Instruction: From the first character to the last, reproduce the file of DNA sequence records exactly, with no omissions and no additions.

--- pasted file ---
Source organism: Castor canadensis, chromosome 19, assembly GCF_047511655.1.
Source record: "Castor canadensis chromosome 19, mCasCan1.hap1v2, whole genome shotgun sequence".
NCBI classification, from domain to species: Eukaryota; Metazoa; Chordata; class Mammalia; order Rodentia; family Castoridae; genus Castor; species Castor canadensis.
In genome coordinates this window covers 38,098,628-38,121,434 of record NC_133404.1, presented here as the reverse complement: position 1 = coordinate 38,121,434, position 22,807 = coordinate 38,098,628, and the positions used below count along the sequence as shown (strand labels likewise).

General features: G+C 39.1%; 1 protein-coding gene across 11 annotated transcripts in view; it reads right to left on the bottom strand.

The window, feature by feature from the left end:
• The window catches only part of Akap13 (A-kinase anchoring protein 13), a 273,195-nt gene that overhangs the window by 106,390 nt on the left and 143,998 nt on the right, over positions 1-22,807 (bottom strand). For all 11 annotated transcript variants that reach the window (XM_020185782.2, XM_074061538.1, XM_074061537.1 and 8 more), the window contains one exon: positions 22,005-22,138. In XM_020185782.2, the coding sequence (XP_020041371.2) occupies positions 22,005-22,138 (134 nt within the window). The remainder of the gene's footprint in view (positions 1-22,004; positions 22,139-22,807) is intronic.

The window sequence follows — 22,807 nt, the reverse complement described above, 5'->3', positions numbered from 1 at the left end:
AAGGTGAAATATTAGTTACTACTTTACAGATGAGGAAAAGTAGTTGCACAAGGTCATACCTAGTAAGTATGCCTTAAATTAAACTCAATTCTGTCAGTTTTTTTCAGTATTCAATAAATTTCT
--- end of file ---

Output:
Source organism: Castor canadensis, chromosome 19, assembly GCF_047511655.1.
Source record: "Castor canadensis chromosome 19, mCasCan1.hap1v2, whole genome shotgun sequence".
NCBI classification, from domain to species: Eukaryota; Metazoa; Chordata; class Mammalia; order Rodentia; family Castoridae; genus Castor; species Castor canadensis.
In genome coordinates this window covers 38,098,628-38,121,434 of record NC_133404.1, presented here as the reverse complement: position 1 = coordinate 38,121,434, position 22,807 = coordinate 38,098,628, and the positions used below count along the sequence as shown (strand labels likewise).

General features: G+C 39.1%; 1 protein-coding gene across 11 annotated transcripts in view; it reads right to left on the bottom strand.

The window, feature by feature from the left end:
• The window catches only part of Akap13 (A-kinase anchoring protein 13), a 273,195-nt gene that overhangs the window by 106,390 nt on the left and 143,998 nt on the right, over positions 1-22,807 (bottom strand). For all 11 annotated transcript variants that reach the window (XM_020185782.2, XM_074061538.1, XM_074061537.1 and 8 more), the window contains one exon: positions 22,005-22,138. In XM_020185782.2, the coding sequence (XP_020041371.2) occupies positions 22,005-22,138 (134 nt within the window). The remainder of the gene's footprint in view (positions 1-22,004; positions 22,139-22,807) is intronic.

The window sequence follows — 22,807 nt, the reverse complement described above, 5'->3', positions numbered from 1 at the left end:
AAGGTGAAATATTAGTTACTACTTTACAGATGAGGAAAAGTAGTTGCACAAGGTCATACCTAGTAAGTATGCCTTAAATTAAACTCAATTCTGTCAGTTTTTTTCAGTATTCAATAAATTTCT